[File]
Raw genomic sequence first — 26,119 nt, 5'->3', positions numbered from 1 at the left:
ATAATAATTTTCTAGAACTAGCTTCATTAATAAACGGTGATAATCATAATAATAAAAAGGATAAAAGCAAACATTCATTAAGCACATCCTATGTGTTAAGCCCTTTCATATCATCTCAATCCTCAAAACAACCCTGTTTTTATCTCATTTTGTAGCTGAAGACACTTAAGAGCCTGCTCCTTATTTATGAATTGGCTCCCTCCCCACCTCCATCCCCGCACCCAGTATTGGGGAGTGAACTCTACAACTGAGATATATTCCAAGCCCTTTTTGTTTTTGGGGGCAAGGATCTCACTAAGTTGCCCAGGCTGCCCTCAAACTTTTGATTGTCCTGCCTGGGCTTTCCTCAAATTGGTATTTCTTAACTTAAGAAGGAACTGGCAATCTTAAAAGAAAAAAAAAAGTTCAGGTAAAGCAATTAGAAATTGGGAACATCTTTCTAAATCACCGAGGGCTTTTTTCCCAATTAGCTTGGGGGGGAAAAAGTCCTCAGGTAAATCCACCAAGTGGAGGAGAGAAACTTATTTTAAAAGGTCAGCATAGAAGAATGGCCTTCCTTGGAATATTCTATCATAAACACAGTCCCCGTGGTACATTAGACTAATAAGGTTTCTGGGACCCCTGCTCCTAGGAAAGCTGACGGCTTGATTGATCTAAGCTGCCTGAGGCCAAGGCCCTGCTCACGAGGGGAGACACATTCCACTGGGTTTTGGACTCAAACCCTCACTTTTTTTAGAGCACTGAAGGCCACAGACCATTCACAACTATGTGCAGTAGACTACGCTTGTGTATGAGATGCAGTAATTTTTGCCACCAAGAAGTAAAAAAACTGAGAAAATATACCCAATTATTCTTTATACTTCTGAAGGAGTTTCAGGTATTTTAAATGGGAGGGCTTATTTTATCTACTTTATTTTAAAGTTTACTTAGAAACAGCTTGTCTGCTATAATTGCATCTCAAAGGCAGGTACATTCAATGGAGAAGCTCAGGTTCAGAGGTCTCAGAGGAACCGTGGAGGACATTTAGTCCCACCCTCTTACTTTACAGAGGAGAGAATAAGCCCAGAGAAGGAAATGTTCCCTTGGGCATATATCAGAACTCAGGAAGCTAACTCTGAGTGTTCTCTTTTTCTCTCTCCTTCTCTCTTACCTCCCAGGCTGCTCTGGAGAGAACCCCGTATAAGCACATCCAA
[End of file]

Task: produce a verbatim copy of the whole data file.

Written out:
Raw genomic sequence first — 26,119 nt, 5'->3', positions numbered from 1 at the left:
ATAATAATTTTCTAGAACTAGCTTCATTAATAAACGGTGATAATCATAATAATAAAAAGGATAAAAGCAAACATTCATTAAGCACATCCTATGTGTTAAGCCCTTTCATATCATCTCAATCCTCAAAACAACCCTGTTTTTATCTCATTTTGTAGCTGAAGACACTTAAGAGCCTGCTCCTTATTTATGAATTGGCTCCCTCCCCACCTCCATCCCCGCACCCAGTATTGGGGAGTGAACTCTACAACTGAGATATATTCCAAGCCCTTTTTGTTTTTGGGGGCAAGGATCTCACTAAGTTGCCCAGGCTGCCCTCAAACTTTTGATTGTCCTGCCTGGGCTTTCCTCAAATTGGTATTTCTTAACTTAAGAAGGAACTGGCAATCTTAAAAGAAAAAAAAAAGTTCAGGTAAAGCAATTAGAAATTGGGAACATCTTTCTAAATCACCGAGGGCTTTTTTCCCAATTAGCTTGGGGGGGAAAAAGTCCTCAGGTAAATCCACCAAGTGGAGGAGAGAAACTTATTTTAAAAGGTCAGCATAGAAGAATGGCCTTCCTTGGAATATTCTATCATAAACACAGTCCCCGTGGTACATTAGACTAATAAGGTTTCTGGGACCCCTGCTCCTAGGAAAGCTGACGGCTTGATTGATCTAAGCTGCCTGAGGCCAAGGCCCTGCTCACGAGGGGAGACACATTCCACTGGGTTTTGGACTCAAACCCTCACTTTTTTTAGAGCACTGAAGGCCACAGACCATTCACAACTATGTGCAGTAGACTACGCTTGTGTATGAGATGCAGTAATTTTTGCCACCAAGAAGTAAAAAAACTGAGAAAATATACCCAATTATTCTTTATACTTCTGAAGGAGTTTCAGGTATTTTAAATGGGAGGGCTTATTTTATCTACTTTATTTTAAAGTTTACTTAGAAACAGCTTGTCTGCTATAATTGCATCTCAAAGGCAGGTACATTCAATGGAGAAGCTCAGGTTCAGAGGTCTCAGAGGAACCGTGGAGGACATTTAGTCCCACCCTCTTACTTTACAGAGGAGAGAATAAGCCCAGAGAAGGAAATGTTCCCTTGGGCATATATCAGAACTCAGGAAGCTAACTCTGAGTGTTCTCTTTTTCTCTCTCCTTCTCTCTTACCTCCCAGGCTGCTCTGGAGAGAACCCCGTATAAGCACATCCAA